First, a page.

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Three Prosocial Behaviors You Would Want to Teach Young Children

by
author image Alice Drinkworth
Alice Drinkworth has been a writer and journalist since 1995. She has written for community newspapers, college magazines and Salon.com. Drinkworth earned a Bachelor of Arts in journalism from the University of Wisconsin and won a media award for her in-depth coverage of local politics. She is also a certified master gardener.
Three Prosocial Behaviors You Would Want to Teach Young Children
Helping others is a learned experience. Photo Credit Jupiterimages/Brand X Pictures/Getty Images

Prosocial behaviors refer to acts done to benefit others for reasons other than personal gain. Children show these when sharing with others, cooperating, taking turns or being there for a friend in need. Selflessly helping others is typically a learned behavior. Parents who demonstrate prosocial behaviors lead by example. Children may learn about helping others through religious or other group studies. Schools provide a community environment that is ideal for encouraging and modeling prosocial behaviors.

Empathy

Every child is born with the same capacity for empathy. How it develops depends on the environment. Responsive parents are more likely to have children who develop prosocial behaviors themselves. Encourage children to think about how others feel and put themselves in their shoes. Talk about what it would feel like to lose a parent, be in a wheelchair, or move into a new house. Understanding what it is like to be different helps children know how to make it easier for others. Empathy helps build understanding and knowledge that they, too, may need help from others one day.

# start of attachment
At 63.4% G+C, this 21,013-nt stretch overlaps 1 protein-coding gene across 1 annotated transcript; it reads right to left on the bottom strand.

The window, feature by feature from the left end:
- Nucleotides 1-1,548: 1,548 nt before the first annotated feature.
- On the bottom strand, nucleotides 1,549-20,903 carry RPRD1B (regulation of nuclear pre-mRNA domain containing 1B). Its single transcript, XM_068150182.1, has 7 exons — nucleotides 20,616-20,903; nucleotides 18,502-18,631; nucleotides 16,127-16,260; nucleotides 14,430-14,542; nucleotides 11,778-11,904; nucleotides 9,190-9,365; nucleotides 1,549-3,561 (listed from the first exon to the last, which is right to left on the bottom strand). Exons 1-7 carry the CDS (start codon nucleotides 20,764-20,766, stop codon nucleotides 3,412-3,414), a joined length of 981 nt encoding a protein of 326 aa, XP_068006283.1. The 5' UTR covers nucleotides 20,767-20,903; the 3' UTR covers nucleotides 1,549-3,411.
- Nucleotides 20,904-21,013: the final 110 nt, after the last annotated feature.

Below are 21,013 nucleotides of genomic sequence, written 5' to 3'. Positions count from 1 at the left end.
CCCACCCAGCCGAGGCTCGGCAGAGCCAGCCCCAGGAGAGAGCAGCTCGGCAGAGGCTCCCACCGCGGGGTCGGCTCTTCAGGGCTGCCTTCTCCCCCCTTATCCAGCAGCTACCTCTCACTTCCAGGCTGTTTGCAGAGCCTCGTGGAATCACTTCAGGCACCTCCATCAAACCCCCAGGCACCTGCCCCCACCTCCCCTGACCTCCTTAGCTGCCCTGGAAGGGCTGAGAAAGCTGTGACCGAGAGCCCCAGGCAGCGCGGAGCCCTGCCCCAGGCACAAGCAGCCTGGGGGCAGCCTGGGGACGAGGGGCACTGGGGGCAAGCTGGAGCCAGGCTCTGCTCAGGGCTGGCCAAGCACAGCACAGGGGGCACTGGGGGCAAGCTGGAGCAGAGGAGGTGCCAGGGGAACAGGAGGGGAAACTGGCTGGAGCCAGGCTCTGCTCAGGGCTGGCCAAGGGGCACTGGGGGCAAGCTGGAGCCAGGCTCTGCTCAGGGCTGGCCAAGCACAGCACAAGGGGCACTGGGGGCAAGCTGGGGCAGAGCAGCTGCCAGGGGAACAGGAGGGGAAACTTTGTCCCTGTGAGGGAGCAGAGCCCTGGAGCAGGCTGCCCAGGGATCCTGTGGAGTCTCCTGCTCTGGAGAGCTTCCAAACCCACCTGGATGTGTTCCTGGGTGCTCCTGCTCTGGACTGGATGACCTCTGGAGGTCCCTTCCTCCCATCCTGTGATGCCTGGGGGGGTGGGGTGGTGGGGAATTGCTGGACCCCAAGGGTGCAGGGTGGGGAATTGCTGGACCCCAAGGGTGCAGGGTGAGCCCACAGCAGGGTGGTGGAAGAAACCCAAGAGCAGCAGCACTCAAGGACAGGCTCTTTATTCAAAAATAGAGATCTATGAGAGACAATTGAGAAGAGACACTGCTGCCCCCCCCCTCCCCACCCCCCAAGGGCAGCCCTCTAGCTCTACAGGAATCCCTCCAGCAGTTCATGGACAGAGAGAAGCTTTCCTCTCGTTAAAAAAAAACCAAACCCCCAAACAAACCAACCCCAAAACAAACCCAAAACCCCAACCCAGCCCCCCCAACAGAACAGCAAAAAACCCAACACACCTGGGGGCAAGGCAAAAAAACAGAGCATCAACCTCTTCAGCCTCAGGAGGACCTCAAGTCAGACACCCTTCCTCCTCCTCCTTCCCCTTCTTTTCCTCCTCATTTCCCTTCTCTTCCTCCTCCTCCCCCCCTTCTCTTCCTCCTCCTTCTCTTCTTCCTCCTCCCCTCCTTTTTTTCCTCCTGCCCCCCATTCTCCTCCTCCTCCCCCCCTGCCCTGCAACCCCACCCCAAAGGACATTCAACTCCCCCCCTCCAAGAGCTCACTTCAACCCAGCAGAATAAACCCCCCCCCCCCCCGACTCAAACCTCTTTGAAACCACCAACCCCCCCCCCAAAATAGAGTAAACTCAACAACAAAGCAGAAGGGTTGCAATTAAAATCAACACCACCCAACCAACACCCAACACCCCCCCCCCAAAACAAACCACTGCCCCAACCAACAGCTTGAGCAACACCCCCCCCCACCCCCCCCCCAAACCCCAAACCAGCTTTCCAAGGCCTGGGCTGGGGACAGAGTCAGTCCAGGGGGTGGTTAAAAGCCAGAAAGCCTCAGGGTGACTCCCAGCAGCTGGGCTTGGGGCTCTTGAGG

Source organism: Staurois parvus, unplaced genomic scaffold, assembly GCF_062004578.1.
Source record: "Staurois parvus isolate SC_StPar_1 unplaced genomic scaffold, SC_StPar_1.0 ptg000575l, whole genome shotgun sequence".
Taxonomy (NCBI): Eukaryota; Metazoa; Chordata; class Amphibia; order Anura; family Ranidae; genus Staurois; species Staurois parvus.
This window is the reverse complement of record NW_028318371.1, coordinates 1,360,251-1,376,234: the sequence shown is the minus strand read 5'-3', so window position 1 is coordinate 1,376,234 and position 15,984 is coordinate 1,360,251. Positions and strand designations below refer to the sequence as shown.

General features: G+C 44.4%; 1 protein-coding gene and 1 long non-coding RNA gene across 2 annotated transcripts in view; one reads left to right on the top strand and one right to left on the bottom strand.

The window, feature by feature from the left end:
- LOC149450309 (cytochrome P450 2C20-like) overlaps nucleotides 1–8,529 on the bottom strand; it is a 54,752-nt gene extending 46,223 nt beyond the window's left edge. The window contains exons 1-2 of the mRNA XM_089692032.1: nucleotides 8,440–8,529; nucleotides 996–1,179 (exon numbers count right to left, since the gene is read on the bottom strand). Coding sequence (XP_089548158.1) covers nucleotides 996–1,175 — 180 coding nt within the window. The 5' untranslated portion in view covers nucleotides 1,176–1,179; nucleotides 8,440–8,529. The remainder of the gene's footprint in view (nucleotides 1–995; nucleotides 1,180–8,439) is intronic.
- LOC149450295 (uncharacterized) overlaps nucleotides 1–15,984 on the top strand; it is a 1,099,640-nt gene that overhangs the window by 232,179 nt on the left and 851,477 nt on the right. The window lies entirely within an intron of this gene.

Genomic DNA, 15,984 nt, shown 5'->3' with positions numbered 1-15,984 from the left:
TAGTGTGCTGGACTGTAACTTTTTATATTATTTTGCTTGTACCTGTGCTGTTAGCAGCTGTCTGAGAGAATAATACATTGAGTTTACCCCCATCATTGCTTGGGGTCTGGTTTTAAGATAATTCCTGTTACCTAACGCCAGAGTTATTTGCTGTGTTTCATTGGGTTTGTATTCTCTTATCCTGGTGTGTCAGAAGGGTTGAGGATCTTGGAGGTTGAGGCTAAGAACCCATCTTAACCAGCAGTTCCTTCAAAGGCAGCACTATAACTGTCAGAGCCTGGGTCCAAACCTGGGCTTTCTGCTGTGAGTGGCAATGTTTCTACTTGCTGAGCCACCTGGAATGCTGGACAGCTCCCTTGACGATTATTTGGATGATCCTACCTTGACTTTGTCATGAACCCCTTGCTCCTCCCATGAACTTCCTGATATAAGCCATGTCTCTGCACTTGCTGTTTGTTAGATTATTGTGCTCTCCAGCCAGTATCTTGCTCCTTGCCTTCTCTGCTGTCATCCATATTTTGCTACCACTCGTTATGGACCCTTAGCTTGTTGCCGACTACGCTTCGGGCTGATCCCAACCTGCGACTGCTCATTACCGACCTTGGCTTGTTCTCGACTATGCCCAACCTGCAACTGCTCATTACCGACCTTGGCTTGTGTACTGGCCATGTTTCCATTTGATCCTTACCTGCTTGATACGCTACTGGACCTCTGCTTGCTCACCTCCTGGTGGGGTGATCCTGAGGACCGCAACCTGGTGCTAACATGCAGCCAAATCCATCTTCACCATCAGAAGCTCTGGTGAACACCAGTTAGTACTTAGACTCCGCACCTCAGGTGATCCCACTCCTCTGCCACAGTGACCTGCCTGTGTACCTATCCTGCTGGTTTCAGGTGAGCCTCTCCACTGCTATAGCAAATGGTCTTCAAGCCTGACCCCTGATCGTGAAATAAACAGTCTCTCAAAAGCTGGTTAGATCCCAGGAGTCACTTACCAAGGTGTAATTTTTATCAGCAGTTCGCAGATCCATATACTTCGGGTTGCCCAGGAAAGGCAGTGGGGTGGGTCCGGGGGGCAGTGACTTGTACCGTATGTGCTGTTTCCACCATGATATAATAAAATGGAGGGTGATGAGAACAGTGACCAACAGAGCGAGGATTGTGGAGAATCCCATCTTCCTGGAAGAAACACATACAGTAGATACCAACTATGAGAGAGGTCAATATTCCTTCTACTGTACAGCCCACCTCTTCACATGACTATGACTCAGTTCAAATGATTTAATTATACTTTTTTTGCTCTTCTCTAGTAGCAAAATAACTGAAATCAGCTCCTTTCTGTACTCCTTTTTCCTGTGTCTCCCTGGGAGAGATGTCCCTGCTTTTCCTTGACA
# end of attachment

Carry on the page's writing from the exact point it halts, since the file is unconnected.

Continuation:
Moral Values

Moral values dictate what is right and wrong. A child with strong moral values may recognize a wrong and be more likely to act to make it right. Religious studies can be a factor for learning morals since religion is often an area of study where right and wrong behaviors are discussed with consequences attached. Religion isn’t the only source of moral values. Expectations for prosocial behavior by parents and teachers instill moral values and influence how a child treats siblings, elders, teachers and peers.

Personal Responsibility

The might of one person is a powerful lesson for a child. Learning that his actions can affect a community, positively or negatively, can open a child’s eyes to his influence. If he ignores Johnny's being bullied on the playground, nothing changes. If he pulls a teacher aside and mentions it, the bullying may stop. Taking responsibility for surrounding actions is a big leap in prosocial behaviors, but also one of the smallest. A side comment to the teacher, a hand on the shoulder of a friend in pain. These small gestures can make a difference in someone’s life. It may take years to understand the power of one.

Other Tips

Children learn by example and experience. Show them altruistic behavior and give them a chance to show it. Let them help younger siblings or classmates by being a mentor. Help them collect funds for a donation drive at their school. Threats or punishment can be effective to keep negative behavior in check, but will not promote prosocial behaviors. Discussing positive behaviors, having clear expectations and modeling are the most effective for encouraging children to do more for others without a thought to themselves.

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